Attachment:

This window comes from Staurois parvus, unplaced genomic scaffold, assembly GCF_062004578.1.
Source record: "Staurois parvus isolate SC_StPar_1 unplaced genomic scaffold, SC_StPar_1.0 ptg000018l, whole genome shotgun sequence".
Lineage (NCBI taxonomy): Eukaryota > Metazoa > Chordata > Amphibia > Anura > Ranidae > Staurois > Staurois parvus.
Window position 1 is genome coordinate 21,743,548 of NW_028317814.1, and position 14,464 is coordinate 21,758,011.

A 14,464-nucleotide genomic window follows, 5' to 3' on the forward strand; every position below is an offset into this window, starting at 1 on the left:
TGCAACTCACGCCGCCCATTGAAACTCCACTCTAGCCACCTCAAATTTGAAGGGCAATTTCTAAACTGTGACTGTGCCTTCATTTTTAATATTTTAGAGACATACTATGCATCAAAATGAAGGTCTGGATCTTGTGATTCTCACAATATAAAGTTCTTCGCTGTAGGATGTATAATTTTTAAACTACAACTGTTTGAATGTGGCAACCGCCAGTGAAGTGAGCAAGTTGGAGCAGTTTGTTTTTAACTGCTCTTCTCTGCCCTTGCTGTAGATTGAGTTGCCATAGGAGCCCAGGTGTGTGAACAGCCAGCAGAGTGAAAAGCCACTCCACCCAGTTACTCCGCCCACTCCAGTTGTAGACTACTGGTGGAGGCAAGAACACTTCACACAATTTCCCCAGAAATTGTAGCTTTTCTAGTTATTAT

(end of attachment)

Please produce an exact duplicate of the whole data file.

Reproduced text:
This window comes from Staurois parvus, unplaced genomic scaffold, assembly GCF_062004578.1.
Source record: "Staurois parvus isolate SC_StPar_1 unplaced genomic scaffold, SC_StPar_1.0 ptg000018l, whole genome shotgun sequence".
Lineage (NCBI taxonomy): Eukaryota > Metazoa > Chordata > Amphibia > Anura > Ranidae > Staurois > Staurois parvus.
Window position 1 is genome coordinate 21,743,548 of NW_028317814.1, and position 14,464 is coordinate 21,758,011.

A 14,464-nucleotide genomic window follows, 5' to 3' on the forward strand; every position below is an offset into this window, starting at 1 on the left:
TGCAACTCACGCCGCCCATTGAAACTCCACTCTAGCCACCTCAAATTTGAAGGGCAATTTCTAAACTGTGACTGTGCCTTCATTTTTAATATTTTAGAGACATACTATGCATCAAAATGAAGGTCTGGATCTTGTGATTCTCACAATATAAAGTTCTTCGCTGTAGGATGTATAATTTTTAAACTACAACTGTTTGAATGTGGCAACCGCCAGTGAAGTGAGCAAGTTGGAGCAGTTTGTTTTTAACTGCTCTTCTCTGCCCTTGCTGTAGATTGAGTTGCCATAGGAGCCCAGGTGTGTGAACAGCCAGCAGAGTGAAAAGCCACTCCACCCAGTTACTCCGCCCACTCCAGTTGTAGACTACTGGTGGAGGCAAGAACACTTCACACAATTTCCCCAGAAATTGTAGCTTTTCTAGTTATTAT